I watched the plants grow without thinking much about it, making the mistake of thinking something accidental would be of limited value, and then we dug them up to make room for the spreading zucchinis. Well, what a joyous surprise that was! Red, white, purple, some whoppers, some tiddlers, all with the fine, earthy skin of the newly dug and a gloss when scrubbed like polished stones, curved amber, oiled wood. I weeded, Ian dug, the Cat took photos, the Rabbit harvested, the chickens ate the weeds, Stella kept us company.dscn0377

That night, I made a simple potato salad, nothing more than boiled potatoes, slivered green beans, a torn anchovy or two, a handful of capers and a mustardy lemon oil dressing. It was magnificent.
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Ooops, I didn’t mean to be away that long

Awkward. I was going to write a post about my new job and then I was going to write a post about Fiji and then I was going to write a post about Rabbit’s bike and then I was going to write a post about family life and then I was going to write a post about books and then I was going to write another post about my new job and then I was going to write a post about something else, chickens or politics or coffee or washing or Lionboy or asparagus most likely, and probably definitely about the garden at some point, which has been The Project most weekends lately and now we have 46 kinds of edible things growing in it and here’s some spring evening photos because I’m sorry I’ve been away and I might be back.

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Mothers’ day song

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This year’s Mothers’ Day post comes with a theme tune, lists and links. It was that kind of day.

Previous instalments
Paris
Non-ideal, but better than expected
Much improved

Rough timetable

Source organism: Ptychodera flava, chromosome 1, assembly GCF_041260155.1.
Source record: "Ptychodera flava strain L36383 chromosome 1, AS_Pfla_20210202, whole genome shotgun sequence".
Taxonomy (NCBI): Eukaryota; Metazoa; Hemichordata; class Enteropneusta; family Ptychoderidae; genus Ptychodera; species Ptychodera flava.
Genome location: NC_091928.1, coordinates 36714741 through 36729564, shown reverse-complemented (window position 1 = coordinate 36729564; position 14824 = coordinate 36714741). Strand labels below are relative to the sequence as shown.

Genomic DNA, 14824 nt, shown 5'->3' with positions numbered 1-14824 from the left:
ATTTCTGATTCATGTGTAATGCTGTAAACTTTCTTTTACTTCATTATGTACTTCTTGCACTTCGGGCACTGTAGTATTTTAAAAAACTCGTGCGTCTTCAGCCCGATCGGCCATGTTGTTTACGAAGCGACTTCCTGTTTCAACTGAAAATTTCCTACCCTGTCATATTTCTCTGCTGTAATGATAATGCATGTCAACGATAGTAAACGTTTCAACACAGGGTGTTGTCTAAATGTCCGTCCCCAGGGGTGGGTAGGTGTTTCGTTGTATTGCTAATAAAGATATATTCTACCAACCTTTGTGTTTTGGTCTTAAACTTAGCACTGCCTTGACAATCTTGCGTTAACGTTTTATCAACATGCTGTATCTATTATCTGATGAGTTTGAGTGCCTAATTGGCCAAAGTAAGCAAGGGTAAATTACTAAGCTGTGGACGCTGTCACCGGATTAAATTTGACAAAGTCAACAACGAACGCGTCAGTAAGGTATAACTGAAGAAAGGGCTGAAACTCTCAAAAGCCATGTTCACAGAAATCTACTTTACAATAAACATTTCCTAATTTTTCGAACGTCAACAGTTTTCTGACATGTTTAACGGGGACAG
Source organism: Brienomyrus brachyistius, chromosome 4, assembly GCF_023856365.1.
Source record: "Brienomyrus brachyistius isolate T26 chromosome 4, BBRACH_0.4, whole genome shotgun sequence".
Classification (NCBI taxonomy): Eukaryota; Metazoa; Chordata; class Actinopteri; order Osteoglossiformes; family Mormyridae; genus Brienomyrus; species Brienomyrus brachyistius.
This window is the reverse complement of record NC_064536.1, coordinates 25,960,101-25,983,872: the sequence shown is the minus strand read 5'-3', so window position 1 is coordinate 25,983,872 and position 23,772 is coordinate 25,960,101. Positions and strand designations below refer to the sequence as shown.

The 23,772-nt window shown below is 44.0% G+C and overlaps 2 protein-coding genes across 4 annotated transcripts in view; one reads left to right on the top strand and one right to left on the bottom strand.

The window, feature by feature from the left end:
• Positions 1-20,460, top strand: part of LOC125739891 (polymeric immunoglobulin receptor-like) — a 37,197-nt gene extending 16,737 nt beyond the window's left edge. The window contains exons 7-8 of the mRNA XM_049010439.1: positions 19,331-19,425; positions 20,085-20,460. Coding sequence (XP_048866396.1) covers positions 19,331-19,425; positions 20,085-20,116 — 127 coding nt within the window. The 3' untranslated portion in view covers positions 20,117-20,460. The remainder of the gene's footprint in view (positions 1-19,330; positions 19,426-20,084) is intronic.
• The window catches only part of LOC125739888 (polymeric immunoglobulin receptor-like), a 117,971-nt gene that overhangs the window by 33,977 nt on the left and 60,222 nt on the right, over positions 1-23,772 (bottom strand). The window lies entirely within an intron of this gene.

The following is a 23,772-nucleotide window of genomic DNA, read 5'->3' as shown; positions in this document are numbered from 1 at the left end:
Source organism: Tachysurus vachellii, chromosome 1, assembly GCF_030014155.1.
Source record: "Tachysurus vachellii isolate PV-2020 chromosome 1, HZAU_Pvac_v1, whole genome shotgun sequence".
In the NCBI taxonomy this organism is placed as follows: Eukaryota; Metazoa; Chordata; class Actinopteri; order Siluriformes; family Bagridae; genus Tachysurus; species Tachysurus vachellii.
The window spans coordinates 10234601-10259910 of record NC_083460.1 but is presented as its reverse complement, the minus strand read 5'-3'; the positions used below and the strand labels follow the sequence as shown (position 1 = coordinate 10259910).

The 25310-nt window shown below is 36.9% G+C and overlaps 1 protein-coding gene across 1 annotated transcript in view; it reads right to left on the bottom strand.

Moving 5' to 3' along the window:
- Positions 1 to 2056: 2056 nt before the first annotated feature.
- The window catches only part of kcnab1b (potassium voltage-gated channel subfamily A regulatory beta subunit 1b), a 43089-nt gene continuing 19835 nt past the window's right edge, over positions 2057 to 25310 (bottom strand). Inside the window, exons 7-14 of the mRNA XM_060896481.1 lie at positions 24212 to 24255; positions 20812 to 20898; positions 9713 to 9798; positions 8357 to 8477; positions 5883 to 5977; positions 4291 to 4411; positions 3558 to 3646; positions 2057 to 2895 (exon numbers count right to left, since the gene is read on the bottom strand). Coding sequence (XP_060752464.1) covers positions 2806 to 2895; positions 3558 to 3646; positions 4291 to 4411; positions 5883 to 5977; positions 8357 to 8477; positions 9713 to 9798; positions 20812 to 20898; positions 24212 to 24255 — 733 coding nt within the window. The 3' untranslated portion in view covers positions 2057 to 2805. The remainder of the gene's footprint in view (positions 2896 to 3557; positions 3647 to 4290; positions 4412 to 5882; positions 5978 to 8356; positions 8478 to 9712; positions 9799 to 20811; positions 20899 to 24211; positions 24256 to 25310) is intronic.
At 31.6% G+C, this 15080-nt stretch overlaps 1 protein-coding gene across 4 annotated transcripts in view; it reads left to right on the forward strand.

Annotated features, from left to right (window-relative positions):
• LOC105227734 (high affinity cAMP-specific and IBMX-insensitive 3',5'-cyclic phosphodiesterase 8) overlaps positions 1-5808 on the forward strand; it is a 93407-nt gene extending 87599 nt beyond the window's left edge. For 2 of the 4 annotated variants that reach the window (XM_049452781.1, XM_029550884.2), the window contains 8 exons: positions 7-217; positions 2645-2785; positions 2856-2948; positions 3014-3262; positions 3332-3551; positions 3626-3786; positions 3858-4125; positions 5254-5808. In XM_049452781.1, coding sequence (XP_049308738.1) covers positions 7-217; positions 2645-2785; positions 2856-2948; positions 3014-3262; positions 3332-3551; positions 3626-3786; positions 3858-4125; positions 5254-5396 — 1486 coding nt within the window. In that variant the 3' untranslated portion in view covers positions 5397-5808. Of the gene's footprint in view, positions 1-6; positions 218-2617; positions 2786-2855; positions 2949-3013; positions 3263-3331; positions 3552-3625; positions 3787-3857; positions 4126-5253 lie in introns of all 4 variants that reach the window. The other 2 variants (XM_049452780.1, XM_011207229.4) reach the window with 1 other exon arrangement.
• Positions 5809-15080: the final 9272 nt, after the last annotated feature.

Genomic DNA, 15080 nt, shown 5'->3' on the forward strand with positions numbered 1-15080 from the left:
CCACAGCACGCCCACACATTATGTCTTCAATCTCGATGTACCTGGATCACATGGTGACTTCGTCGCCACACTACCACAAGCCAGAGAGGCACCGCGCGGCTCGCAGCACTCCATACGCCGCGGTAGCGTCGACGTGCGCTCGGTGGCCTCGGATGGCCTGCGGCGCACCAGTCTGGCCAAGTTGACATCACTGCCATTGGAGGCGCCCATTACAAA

5.30am: Wake to smoke alarm. No smoke, but alarm has to be dismantled to get it to stop. It’s on the hall ceiling, so the dismantling involves two children waking, a stool on top of a chair, and Ian’s long limbs. Awesome.

After that: Not much sleep.

Later: Rabbit comes in. Ian goes to make breakfast. Rabbit stays in bed to “keep mama warm”.

7.30am: Croissants and coffee in bed. Also, children in the bed. Cards and flowers. Lots of cuddles. Not too many crumbs.

Too much of the morning: Getting organised and doing stuff.

11am: Gorgeous outing to Pūrākaunui to collect cockles on a wide-open mudflat. Birds everywhere, and the water coming in.

20160508_141624_resized1pm: A feast of pasta, homemade tomato sauce and steamed cockles.

Afternoon: Idle parenting by the fire, chores, digesting.

6pm: Probably the last BBQ of the season.

Evening: A deep, hot bath. Bed.

Overall rating: One of the best.

 

 

Starting right

Sometimes we get breakfast exactly right.  20160403_082731_001 20160403_08275320160403_082821

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Chicken (& garden) update

The girls are what I think we could call “established” now — their routines, personalities and quirks are firming up, becoming easier to discern and decipher.

Tilda is the Leader of the Pack, first to get to me when I take in food, occasionally inclined to peck her sisters on the side of the beak, seemingly the only one who knows how to open the mash feeder.

Her assertiveness and speed to treats got the better of her for a week or two when she went off the lay, then started laying shell-less and soft-shell eggs, disturbing things that she would drop anywhere then eat with the other chickens. Clearly, this is non-desirable chicken behaviour and led to much late-night, anguished Googling. The solution, in the end, was simple — bring the chickens in from the paddock to the run earlier in the evening and give them fewer treats so that she was forced to make the mash a greater proportion of her diet. Her shells are still lighter and smaller than those of the other chickens, but they are proper shells and she is back to laying them in the nest boxes, so we will count that as a win for Farmer McLaughlin.

Angelina, my dark-feathered girl, is probably next in the ranks. She is beautiful and sweet, but dim, regularly confused by fences and the intricacies of the mash feeder. She particularly likes to scratch in the dirt for bugs and often asks me to pick her a blade of grass, her elegant little head tilted in a model of chook quizzicality. She was my first layer and seems the most reliable, producing a strong brown egg every morning and sporting the reddest comb and wattles.